The latest week-long walkout of French Air Traffic Controllers, one in a series of many, has caused a record-breaking 1,500 flight cancellations, costing airlines many million euros,
leaving passengers and cargo consignments stranded. Now, the ‘Airlines for Europe’ group (A4E) has started mobilizing the public, asking travelers to raise their voices to stop controllers from
Air travelers can unite and let out their frustration about the continuous disruptions by supporting the petition ‘Keep Europe’s Skies open’, reads an A4E appeal to the public in general. The latest initiative of the 14 partnering A4E carriers must be understood as a kind of a mayday call, asking both the EU Commission and the national regulators to do their utmost to stop or at least limit industrial actions initiated by national air traffic controllers.
ATC unions act as job killers
The repeated strikes are extremely harmful, as A4E data indicate, leading to revenue losses of 6 percent and a 35 percent decrease in European carrier’s productivity. Without these permanent walkouts caused by a privileged group of well-paid controllers, up to 140,000 additional jobs could have been created in Europe’s aviation sector from 2010 until today, emphasized Ryanair’s Chief Michael O’Leary at the latest A4E meet on 13 February in Brussels.
On the occasion, IAG CEO Willie Walsh pronounced that “it’s time to end holding millions of people to ransom” caused by ATC strikes. The fast settling of this annoying topic “must become the number one issue standing on the EU aviation agenda,” demanded the manager at A4E’s Brussels get-together.
Own selfishness comes first
Warning words, but without producing an audible echo. Evidenced by the latest week-long strike of French ATC personnel, resulting in record-breaking 1,500 flight cancellations and 5,300 hours of delays. The controller’s strike has forced airlines to reduce their fights in France by 25%, not only affecting those serving one of the French’s airports, but also services overflying France, including links from the UK and Italy, Switzerland and Spain. Airlines had to fly detours of hundreds of kilometers to avoid French airspace while adjacent airspace had to be regulated as well as a consequence of additional traffic refiling to avoid the high delays due to industrial action, states A4E in their stern rebuke.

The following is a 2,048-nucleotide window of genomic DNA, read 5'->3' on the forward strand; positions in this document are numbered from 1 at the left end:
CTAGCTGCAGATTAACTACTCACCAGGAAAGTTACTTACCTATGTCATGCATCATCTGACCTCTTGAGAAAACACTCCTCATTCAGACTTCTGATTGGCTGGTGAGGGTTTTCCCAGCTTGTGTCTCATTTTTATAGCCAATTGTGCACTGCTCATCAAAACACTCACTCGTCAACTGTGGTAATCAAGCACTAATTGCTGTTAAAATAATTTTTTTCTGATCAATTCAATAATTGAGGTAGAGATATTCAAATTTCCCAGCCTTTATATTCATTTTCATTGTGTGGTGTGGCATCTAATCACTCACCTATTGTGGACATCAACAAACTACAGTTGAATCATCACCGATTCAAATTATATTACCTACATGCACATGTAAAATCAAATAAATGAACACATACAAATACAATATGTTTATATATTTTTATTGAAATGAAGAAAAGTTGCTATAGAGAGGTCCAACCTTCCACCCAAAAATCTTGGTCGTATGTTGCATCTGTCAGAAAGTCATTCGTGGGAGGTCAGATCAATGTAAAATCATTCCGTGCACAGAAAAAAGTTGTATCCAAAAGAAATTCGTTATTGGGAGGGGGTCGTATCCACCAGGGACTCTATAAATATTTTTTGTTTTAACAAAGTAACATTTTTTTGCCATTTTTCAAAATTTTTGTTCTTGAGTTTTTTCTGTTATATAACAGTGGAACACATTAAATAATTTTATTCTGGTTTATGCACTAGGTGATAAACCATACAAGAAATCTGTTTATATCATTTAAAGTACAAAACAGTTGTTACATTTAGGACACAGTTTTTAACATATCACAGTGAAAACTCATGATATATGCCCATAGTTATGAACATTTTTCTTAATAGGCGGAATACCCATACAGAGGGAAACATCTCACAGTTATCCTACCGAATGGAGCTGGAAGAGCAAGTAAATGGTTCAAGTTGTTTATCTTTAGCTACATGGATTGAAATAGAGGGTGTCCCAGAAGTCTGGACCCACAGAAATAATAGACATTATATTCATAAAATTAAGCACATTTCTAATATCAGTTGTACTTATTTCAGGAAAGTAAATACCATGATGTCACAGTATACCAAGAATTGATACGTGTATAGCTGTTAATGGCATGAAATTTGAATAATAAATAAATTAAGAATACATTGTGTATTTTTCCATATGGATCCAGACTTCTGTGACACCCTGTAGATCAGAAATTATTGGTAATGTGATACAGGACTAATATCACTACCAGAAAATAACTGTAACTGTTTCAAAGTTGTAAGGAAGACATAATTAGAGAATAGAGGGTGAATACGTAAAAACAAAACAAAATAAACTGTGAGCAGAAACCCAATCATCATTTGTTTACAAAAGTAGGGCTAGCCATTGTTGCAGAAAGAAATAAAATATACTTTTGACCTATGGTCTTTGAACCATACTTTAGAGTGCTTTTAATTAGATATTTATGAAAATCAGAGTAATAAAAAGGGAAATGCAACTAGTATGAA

To hopefully end this disruptive annoyance, the A4E members have launched an online petition last weekend to help put an end to the strike actions of a rather small but influential group of Air
Traffic Control unions. Their initiative can also be interpreted as cry of despair since all appeals to European policy makers and national regulators to intervene in the ATC practices has led
A4E gets increasingly impatient
“We cannot wait anymore - European and French policy-makers need to implement measures capable of minimizing Air Traffic Management disruption’s impact on passengers. Political, operational and technological solutions exist for a problem that affects the entire continent. These solutions would allow to limit the impact of such strikes on travelers and business, without questioning controllers’ fundamental right to strike,” said Thomas Reynaert, Managing Director of A4E.
Italian ATC is in the starting blocks
In case nothing happens on the political stage while regulators keeping on shying away from developing a binding framework for future ATC strikes, including arbitration procedures, the European Union’s reputation is at stake, warns A4E. It should be noted that passenger frustrations tend to mount even further.
In the meantime, Italian Air Traffic Controllers, obviously motivated by their French colleagues and remaining deaf to all appeals, are preparing strike actions beginning on 20 March.
A4E’s petition can be signed under http://www.keepeuropesskiesopen.com/